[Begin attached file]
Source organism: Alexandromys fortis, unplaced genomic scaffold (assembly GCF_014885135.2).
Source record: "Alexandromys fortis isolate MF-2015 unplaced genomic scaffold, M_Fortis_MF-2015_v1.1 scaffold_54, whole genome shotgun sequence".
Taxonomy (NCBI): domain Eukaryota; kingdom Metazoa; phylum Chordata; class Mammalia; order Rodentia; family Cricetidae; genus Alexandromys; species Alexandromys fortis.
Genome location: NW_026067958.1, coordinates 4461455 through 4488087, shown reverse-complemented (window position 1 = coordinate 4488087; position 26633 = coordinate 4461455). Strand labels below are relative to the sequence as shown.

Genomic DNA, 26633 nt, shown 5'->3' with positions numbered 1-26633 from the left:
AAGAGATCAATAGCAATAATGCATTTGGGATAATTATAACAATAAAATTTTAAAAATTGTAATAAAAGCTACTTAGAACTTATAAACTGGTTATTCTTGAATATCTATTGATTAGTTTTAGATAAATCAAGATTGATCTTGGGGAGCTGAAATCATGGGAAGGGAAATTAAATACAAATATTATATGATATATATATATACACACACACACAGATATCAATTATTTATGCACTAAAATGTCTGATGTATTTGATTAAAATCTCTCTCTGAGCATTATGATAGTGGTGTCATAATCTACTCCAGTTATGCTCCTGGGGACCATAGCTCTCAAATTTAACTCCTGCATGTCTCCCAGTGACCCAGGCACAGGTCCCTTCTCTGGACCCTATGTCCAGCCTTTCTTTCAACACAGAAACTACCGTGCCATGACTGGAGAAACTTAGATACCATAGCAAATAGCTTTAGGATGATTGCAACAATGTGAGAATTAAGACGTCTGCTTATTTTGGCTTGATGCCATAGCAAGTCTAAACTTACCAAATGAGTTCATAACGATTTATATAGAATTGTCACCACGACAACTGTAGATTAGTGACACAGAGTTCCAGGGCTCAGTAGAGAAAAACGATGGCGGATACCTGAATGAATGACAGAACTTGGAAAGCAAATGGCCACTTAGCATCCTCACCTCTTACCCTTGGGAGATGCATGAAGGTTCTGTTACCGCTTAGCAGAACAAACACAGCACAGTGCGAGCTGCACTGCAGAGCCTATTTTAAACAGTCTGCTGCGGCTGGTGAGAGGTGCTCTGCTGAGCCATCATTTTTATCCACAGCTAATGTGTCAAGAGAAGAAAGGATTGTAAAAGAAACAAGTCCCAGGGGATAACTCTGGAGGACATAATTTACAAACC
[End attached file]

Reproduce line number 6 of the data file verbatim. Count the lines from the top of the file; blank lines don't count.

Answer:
AAGAGATCAATAGCAATAATGCATTTGGGATAATTATAACAATAAAATTTTAAAAATTGTAATAAAAGCTACTTAGAACTTATAAACTGGTTATTCTTGAATATCTATTGATTAGTTTTAGATAAATCAAGATTGATCTTGGGGAGCTGAAATCATGGGAAGGGAAATTAAATACAAATATTATATGATATATATATATACACACACACACAGATATCAATTATTTATGCACTAAAATGTCTGATGTATTTGATTAAAATCTCTCTCTGAGCATTATGATAGTGGTGTCATAATCTACTCCAGTTATGCTCCTGGGGACCATAGCTCTCAAATTTAACTCCTGCATGTCTCCCAGTGACCCAGGCACAGGTCCCTTCTCTGGACCCTATGTCCAGCCTTTCTTTCAACACAGAAACTACCGTGCCATGACTGGAGAAACTTAGATACCATAGCAAATAGCTTTAGGATGATTGCAACAATGTGAGAATTAAGACGTCTGCTTATTTTGGCTTGATGCCATAGCAAGTCTAAACTTACCAAATGAGTTCATAACGATTTATATAGAATTGTCACCACGACAACTGTAGATTAGTGACACAGAGTTCCAGGGCTCAGTAGAGAAAAACGATGGCGGATACCTGAATGAATGACAGAACTTGGAAAGCAAATGGCCACTTAGCATCCTCACCTCTTACCCTTGGGAGATGCATGAAGGTTCTGTTACCGCTTAGCAGAACAAACACAGCACAGTGCGAGCTGCACTGCAGAGCCTATTTTAAACAGTCTGCTGCGGCTGGTGAGAGGTGCTCTGCTGAGCCATCATTTTTATCCACAGCTAATGTGTCAAGAGAAGAAAGGATTGTAAAAGAAACAAGTCCCAGGGGATAACTCTGGAGGACATAATTTACAAACC